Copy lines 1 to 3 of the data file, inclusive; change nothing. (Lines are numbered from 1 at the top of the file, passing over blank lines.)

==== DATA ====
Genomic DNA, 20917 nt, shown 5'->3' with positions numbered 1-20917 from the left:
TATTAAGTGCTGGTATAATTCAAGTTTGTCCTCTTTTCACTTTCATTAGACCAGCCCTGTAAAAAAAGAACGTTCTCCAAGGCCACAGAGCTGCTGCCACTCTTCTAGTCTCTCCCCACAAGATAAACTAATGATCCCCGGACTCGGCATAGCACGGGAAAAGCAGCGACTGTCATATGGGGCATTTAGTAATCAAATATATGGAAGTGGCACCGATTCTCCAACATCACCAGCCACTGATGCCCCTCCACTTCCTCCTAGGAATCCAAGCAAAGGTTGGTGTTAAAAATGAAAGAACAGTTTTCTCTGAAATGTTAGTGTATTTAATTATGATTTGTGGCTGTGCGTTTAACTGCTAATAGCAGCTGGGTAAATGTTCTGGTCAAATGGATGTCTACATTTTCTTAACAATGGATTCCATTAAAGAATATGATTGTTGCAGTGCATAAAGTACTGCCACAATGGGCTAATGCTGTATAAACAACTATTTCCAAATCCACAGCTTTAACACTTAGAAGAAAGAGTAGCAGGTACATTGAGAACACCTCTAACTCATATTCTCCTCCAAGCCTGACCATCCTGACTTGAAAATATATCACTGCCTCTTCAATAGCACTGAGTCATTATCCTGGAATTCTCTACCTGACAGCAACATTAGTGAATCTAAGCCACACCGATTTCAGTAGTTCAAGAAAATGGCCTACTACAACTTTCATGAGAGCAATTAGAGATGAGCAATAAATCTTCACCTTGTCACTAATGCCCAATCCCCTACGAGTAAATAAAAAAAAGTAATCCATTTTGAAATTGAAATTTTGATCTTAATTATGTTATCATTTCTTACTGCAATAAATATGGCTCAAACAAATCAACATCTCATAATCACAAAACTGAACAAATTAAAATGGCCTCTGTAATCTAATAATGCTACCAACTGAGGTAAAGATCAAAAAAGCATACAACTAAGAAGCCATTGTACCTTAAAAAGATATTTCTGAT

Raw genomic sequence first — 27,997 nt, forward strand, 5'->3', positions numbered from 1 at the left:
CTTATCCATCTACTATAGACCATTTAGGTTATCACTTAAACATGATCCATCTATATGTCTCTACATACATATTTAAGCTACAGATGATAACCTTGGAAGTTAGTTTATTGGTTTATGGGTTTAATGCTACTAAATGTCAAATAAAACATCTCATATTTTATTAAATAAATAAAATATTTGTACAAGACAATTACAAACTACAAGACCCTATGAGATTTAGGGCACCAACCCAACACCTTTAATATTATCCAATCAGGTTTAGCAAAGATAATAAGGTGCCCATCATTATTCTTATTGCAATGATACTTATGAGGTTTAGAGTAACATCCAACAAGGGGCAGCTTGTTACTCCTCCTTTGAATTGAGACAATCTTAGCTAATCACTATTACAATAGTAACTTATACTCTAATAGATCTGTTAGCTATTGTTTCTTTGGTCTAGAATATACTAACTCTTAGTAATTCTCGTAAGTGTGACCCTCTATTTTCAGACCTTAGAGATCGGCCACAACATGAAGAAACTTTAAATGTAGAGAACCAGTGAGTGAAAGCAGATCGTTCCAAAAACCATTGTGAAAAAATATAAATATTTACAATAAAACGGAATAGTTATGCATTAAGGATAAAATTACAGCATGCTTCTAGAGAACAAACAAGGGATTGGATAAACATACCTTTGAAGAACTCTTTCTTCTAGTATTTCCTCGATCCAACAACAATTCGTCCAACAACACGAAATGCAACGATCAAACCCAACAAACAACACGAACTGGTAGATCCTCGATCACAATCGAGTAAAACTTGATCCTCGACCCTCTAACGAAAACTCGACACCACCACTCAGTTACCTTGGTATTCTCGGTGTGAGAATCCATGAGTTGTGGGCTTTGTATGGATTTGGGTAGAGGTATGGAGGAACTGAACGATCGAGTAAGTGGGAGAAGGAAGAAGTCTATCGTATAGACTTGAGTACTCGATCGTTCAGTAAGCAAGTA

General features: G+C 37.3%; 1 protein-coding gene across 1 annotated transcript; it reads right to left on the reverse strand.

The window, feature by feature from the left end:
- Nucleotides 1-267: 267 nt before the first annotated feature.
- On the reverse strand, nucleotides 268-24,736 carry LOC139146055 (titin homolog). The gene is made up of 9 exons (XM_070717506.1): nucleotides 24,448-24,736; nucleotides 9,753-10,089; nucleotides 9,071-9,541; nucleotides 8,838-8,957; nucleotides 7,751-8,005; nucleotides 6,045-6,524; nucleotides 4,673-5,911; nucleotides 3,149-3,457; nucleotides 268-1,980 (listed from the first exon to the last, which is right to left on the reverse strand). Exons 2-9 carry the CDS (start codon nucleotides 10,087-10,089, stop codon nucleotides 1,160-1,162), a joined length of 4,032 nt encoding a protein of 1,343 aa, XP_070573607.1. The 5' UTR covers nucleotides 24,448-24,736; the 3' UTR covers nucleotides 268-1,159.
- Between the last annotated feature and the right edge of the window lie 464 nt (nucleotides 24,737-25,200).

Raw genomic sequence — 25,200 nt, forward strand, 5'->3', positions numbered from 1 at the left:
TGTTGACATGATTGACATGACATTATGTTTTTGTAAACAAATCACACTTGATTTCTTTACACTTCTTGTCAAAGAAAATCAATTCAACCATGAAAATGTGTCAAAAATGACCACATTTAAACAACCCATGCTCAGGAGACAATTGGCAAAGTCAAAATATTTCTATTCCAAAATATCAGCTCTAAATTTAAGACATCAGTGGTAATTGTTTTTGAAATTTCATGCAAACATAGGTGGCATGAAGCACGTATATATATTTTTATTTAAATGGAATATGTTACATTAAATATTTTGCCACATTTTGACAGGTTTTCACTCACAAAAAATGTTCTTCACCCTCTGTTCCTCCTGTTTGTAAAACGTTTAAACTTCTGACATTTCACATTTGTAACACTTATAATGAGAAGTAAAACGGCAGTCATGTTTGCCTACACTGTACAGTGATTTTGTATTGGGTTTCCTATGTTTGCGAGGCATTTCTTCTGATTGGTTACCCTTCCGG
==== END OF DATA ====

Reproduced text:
Genomic DNA, 20917 nt, shown 5'->3' with positions numbered 1-20917 from the left:
TATTAAGTGCTGGTATAATTCAAGTTTGTCCTCTTTTCACTTTCATTAGACCAGCCCTGTAAAAAAAGAACGTTCTCCAAGGCCACAGAGCTGCTGCCACTCTTCTAGTCTCTCCCCACAAGATAAACTAATGATCCCCGGACTCGGCATAGCACGGGAAAAGCAGCGACTGTCATATGGGGCATTTAGTAATCAAATATATGGAAGTGGCACCGATTCTCCAACATCACCAGCCACTGATGCCCCTCCACTTCCTCCTAGGAATCCAAGCAAAGGTTGGTGTTAAAAATGAAAGAACAGTTTTCTCTGAAATGTTAGTGTATTTAATTATGATTTGTGGCTGTGCGTTTAACTGCTAATAGCAGCTGGGTAAATGTTCTGGTCAAATGGATGTCTACATTTTCTTAACAATGGATTCCATTAAAGAATATGATTGTTGCAGTGCATAAAGTACTGCCACAATGGGCTAATGCTGTATAAACAACTATTTCCAAATCCACAGCTTTAACACTTAGAAGAAAGAGTAGCAGGTACATTGAGAACACCTCTAACTCATATTCTCCTCCAAGCCTGACCATCCTGACTTGAAAATATATCACTGCCTCTTCAATAGCACTGAGTCATTATCCTGGAATTCTCTACCTGACAGCAACATTAGTGAATCTAAGCCACACCGATTTCAGTAGTTCAAGAAAATGGCCTACTACAACTTTCATGAGAGCAATTAGAGATGAGCAATAAATCTTCACCTTGTCACTAATGCCCAATCCCCTACGAGTAAATAAAAAAAAGTAATCCATTTTGAAATTGAAATTTTGATCTTAATTATGTTATCATTTCTTACTGCAATAAATATGGCTCAAACAAATCAACATCTCATAATCACAAAACTGAACAAATTAAAATGGCCTCTGTAATCTAATAATGCTACCAACTGAGGTAAAGATCAAAAAAGCATACAACTAAGAAGCCATTGTACCTTAAAAAGATATTTCTGAT

Raw genomic sequence first — 27,997 nt, forward strand, 5'->3', positions numbered from 1 at the left: